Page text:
Meaning of rhyming slang in English:

rhyming slang


Translate rhyming slang into Spanish


mass noun
  • A type of slang that replaces words with rhyming words or phrases, typically with the rhyming element omitted. For example butcher's, short for butcher's hook, means ‘look’ in Cockney rhyming slang.

    ‘In the backstreets of London, his unofficial languages included rhyming slang, back slang, and a variant of London back slang known as ‘aiga’.’
    • ‘There are some interesting Australian examples of this truncated rhyming slang.’
    • ‘Of all types of slang, perhaps the best known is Cockney rhyming slang.’
    • ‘He would use rhyming slang for words that were slang already.’
    • ‘Named after the Londoners who invented it, Cockney rhyming slang uses a group of words, the last of which rhymes with whatever's being referred to.’
    • ‘Related to reduplicates is Cockney rhyming slang, one of my favorite ‘features’ of the English language.’
    • ‘‘The custard’, incidentally, is supposedly cockney rhyming slang for telly: custard and jelly.’
    • ‘Now that it's become part of mainstream culture, Cockney rhyming slang is being used in an ingenious way to promote an institution on the wane in Britain - the church.’
    • ‘Perhaps she was trying to distance herself from the Chloe image, but the outfits, which included T-shirts with cockney rhyming slang, went down like a lead balloon.’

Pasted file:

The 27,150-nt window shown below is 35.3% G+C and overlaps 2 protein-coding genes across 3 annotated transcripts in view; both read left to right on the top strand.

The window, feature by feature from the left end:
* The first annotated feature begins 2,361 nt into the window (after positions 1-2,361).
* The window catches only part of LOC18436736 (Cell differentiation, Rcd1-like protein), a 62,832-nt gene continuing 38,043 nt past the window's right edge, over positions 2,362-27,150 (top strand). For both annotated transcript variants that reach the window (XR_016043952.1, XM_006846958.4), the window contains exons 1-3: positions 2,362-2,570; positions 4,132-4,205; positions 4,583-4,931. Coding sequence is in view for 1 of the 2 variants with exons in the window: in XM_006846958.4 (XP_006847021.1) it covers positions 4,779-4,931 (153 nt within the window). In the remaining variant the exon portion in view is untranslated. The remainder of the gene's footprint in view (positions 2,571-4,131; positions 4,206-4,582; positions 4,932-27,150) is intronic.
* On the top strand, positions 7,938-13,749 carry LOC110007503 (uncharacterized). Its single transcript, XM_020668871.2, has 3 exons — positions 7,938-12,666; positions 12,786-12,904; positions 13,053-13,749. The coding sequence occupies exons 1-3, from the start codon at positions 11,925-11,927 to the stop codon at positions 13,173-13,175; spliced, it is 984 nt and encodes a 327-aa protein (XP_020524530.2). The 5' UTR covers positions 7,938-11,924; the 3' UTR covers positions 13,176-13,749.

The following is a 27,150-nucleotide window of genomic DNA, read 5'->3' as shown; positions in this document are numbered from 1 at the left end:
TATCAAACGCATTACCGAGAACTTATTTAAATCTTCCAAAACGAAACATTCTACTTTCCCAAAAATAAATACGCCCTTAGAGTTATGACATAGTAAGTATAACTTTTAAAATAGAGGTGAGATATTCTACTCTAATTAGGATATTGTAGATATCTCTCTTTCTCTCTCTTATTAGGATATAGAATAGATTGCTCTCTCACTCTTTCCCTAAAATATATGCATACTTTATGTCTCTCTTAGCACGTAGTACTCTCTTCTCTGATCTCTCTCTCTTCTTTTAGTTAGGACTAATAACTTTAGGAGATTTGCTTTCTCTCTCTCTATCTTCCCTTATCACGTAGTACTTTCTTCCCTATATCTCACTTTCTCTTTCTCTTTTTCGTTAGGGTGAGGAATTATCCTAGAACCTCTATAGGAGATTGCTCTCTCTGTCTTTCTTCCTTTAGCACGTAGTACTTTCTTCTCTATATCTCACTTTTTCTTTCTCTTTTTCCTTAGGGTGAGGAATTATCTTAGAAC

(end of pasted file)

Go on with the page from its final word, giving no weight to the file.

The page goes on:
• ‘For our American readers, ‘barnet’ is Cockney rhyming slang for hair (as in Barnet Fair).’
    • ‘Swayze, it turns out, is Cockney rhyming slang for ‘crazy’.’
    • ‘For those readers not familiar with 1970s UK police series, or Cockney rhyming slang, ‘tea leaf’ = thief.’
    • ‘He is a refreshing change from the spate of cockney rhyming slang characters and bumbling ex-footballer hardmen that riddled previous gangster films.’
    • ‘Trouble & Strife is cockney rhyming slang for wife.’
    • ‘Cockney rhyming slang is enjoying a renaissance, so you may hear a series of very strange sounding phrases whose meaning is fairly obscure.’
    • ‘He went round the office saying, ‘What is that cockney rhyming slang for?’’
    • ‘Her name is Cockney rhyming slang for rain of course.’
    • ‘I taught him Cockney rhyming slang, like ‘apples and pears, dog and bone, whistle and flute’.’
    • ‘It tends to be very colourful in its metaphors, and use of such devices as rhyming slang is quite common.’